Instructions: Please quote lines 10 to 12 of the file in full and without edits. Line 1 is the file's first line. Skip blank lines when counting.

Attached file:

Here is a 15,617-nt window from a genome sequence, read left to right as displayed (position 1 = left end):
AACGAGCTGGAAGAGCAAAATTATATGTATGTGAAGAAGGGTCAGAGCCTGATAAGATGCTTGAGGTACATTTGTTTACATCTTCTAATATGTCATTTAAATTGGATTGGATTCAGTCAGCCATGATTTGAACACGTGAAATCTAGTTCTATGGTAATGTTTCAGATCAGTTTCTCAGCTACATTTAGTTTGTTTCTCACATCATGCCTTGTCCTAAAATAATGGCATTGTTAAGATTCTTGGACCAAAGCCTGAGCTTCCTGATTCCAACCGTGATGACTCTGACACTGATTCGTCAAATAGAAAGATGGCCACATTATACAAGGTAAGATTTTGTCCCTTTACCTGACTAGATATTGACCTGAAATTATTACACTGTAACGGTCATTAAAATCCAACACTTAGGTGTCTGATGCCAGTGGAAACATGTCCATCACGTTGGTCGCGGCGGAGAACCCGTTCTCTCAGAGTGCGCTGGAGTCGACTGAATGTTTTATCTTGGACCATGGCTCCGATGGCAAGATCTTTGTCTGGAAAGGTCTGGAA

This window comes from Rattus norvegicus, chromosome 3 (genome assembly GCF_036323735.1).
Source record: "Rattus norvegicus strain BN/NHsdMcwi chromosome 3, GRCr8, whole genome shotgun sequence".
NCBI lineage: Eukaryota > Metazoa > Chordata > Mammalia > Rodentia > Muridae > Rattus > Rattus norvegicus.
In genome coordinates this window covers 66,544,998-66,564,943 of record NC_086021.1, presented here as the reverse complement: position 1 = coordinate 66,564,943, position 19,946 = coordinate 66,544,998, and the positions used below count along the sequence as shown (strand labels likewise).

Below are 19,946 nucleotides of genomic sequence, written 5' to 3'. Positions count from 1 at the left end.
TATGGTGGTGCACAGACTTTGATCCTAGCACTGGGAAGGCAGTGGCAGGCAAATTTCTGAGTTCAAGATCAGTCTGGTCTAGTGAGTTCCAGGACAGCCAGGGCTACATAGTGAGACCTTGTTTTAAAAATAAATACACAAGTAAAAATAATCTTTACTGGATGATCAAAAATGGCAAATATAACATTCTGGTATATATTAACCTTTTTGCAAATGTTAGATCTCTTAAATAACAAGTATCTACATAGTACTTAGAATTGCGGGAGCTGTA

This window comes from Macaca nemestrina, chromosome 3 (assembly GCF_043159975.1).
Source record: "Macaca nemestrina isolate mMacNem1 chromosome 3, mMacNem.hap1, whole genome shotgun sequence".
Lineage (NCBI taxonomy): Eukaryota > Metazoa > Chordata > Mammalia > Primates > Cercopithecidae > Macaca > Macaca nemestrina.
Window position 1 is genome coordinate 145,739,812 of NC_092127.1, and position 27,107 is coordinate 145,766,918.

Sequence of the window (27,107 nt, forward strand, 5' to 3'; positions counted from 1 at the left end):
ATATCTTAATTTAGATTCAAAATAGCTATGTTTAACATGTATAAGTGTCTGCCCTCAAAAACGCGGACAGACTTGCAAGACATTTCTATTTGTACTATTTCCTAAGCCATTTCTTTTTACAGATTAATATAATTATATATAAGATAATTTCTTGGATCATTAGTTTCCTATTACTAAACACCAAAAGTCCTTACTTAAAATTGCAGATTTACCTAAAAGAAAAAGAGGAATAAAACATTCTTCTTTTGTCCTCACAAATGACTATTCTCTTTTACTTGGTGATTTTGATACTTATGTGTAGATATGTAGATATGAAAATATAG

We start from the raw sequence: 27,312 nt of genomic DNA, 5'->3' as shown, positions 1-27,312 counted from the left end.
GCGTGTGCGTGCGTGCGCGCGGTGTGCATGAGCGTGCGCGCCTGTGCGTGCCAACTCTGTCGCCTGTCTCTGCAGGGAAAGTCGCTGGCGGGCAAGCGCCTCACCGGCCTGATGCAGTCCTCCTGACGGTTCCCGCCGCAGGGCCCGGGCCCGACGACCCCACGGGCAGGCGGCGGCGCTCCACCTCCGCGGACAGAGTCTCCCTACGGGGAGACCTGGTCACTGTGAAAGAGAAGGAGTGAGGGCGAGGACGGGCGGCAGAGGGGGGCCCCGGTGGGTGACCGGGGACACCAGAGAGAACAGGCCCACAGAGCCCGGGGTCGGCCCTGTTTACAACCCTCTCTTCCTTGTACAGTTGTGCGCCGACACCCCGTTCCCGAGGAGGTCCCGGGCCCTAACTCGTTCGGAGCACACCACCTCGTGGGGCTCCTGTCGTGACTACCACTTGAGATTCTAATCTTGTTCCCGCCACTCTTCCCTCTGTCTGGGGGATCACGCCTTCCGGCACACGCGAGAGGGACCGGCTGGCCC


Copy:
Source record: "Macaca nemestrina isolate mMacNem1 chromosome 3, mMacNem.hap1, whole genome shotgun sequence".
Lineage (NCBI taxonomy): Eukaryota > Metazoa > Chordata > Mammalia > Primates > Cercopithecidae > Macaca > Macaca nemestrina.
Window position 1 is genome coordinate 145,739,812 of NC_092127.1, and position 27,107 is coordinate 145,766,918.